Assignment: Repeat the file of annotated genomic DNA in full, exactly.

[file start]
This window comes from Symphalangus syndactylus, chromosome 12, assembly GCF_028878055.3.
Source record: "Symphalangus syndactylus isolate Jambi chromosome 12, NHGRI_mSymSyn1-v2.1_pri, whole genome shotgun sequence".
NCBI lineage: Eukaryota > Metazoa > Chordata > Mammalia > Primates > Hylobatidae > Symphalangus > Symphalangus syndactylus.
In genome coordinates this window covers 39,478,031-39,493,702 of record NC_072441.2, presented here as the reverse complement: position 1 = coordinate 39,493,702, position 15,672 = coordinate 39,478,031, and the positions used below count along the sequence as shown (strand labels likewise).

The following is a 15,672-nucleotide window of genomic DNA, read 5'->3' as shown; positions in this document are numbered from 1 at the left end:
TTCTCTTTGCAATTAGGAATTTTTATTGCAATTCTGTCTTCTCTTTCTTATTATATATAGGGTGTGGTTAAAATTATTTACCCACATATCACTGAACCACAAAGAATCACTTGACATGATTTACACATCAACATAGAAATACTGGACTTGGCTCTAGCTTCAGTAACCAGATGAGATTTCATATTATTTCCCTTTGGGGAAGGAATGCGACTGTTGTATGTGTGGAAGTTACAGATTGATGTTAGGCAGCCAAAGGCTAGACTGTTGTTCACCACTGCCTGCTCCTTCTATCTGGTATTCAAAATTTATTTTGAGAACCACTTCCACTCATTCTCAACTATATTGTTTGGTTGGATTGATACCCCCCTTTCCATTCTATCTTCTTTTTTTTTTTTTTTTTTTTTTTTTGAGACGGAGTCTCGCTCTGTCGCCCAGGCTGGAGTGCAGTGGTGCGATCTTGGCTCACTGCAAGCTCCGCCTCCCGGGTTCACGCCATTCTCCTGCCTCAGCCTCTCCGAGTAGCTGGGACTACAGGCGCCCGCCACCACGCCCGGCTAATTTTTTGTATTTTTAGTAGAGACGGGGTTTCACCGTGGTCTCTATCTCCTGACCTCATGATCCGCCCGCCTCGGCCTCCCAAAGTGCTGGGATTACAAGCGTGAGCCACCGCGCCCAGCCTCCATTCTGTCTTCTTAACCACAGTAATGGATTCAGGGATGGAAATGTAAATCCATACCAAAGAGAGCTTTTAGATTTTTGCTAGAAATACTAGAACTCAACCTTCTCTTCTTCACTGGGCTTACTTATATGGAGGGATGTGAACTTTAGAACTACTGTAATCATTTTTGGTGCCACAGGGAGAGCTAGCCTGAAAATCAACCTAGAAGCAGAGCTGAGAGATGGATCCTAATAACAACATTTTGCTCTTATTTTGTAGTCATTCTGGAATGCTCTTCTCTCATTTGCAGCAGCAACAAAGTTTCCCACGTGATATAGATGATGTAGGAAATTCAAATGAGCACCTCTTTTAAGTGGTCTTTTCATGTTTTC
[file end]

This window comes from Symphalangus syndactylus, chromosome 12, assembly GCF_028878055.3.
Source record: "Symphalangus syndactylus isolate Jambi chromosome 12, NHGRI_mSymSyn1-v2.1_pri, whole genome shotgun sequence".
NCBI lineage: Eukaryota > Metazoa > Chordata > Mammalia > Primates > Hylobatidae > Symphalangus > Symphalangus syndactylus.
In genome coordinates this window covers 39,478,031-39,493,702 of record NC_072441.2, presented here as the reverse complement: position 1 = coordinate 39,493,702, position 15,672 = coordinate 39,478,031, and the positions used below count along the sequence as shown (strand labels likewise).

The following is a 15,672-nucleotide window of genomic DNA, read 5'->3' as shown; positions in this document are numbered from 1 at the left end:
TTCTCTTTGCAATTAGGAATTTTTATTGCAATTCTGTCTTCTCTTTCTTATTATATATAGGGTGTGGTTAAAATTATTTACCCACATATCACTGAACCACAAAGAATCACTTGACATGATTTACACATCAACATAGAAATACTGGACTTGGCTCTAGCTTCAGTAACCAGATGAGATTTCATATTATTTCCCTTTGGGGAAGGAATGCGACTGTTGTATGTGTGGAAGTTACAGATTGATGTTAGGCAGCCAAAGGCTAGACTGTTGTTCACCACTGCCTGCTCCTTCTATCTGGTATTCAAAATTTATTTTGAGAACCACTTCCACTCATTCTCAACTATATTGTTTGGTTGGATTGATACCCCCCTTTCCATTCTATCTTCTTTTTTTTTTTTTTTTTTTTTTTTTGAGACGGAGTCTCGCTCTGTCGCCCAGGCTGGAGTGCAGTGGTGCGATCTTGGCTCACTGCAAGCTCCGCCTCCCGGGTTCACGCCATTCTCCTGCCTCAGCCTCTCCGAGTAGCTGGGACTACAGGCGCCCGCCACCACGCCCGGCTAATTTTTTGTATTTTTAGTAGAGACGGGGTTTCACCGTGGTCTCTATCTCCTGACCTCATGATCCGCCCGCCTCGGCCTCCCAAAGTGCTGGGATTACAAGCGTGAGCCACCGCGCCCAGCCTCCATTCTGTCTTCTTAACCACAGTAATGGATTCAGGGATGGAAATGTAAATCCATACCAAAGAGAGCTTTTAGATTTTTGCTAGAAATACTAGAACTCAACCTTCTCTTCTTCACTGGGCTTACTTATATGGAGGGATGTGAACTTTAGAACTACTGTAATCATTTTTGGTGCCACAGGGAGAGCTAGCCTGAAAATCAACCTAGAAGCAGAGCTGAGAGATGGATCCTAATAACAACATTTTGCTCTTATTTTGTAGTCATTCTGGAATGCTCTTCTCTCATTTGCAGCAGCAACAAAGTTTCCCACGTGATATAGATGATGTAGGAAATTCAAATGAGCACCTCTTTTAAGTGGTCTTTTCATGTTTTC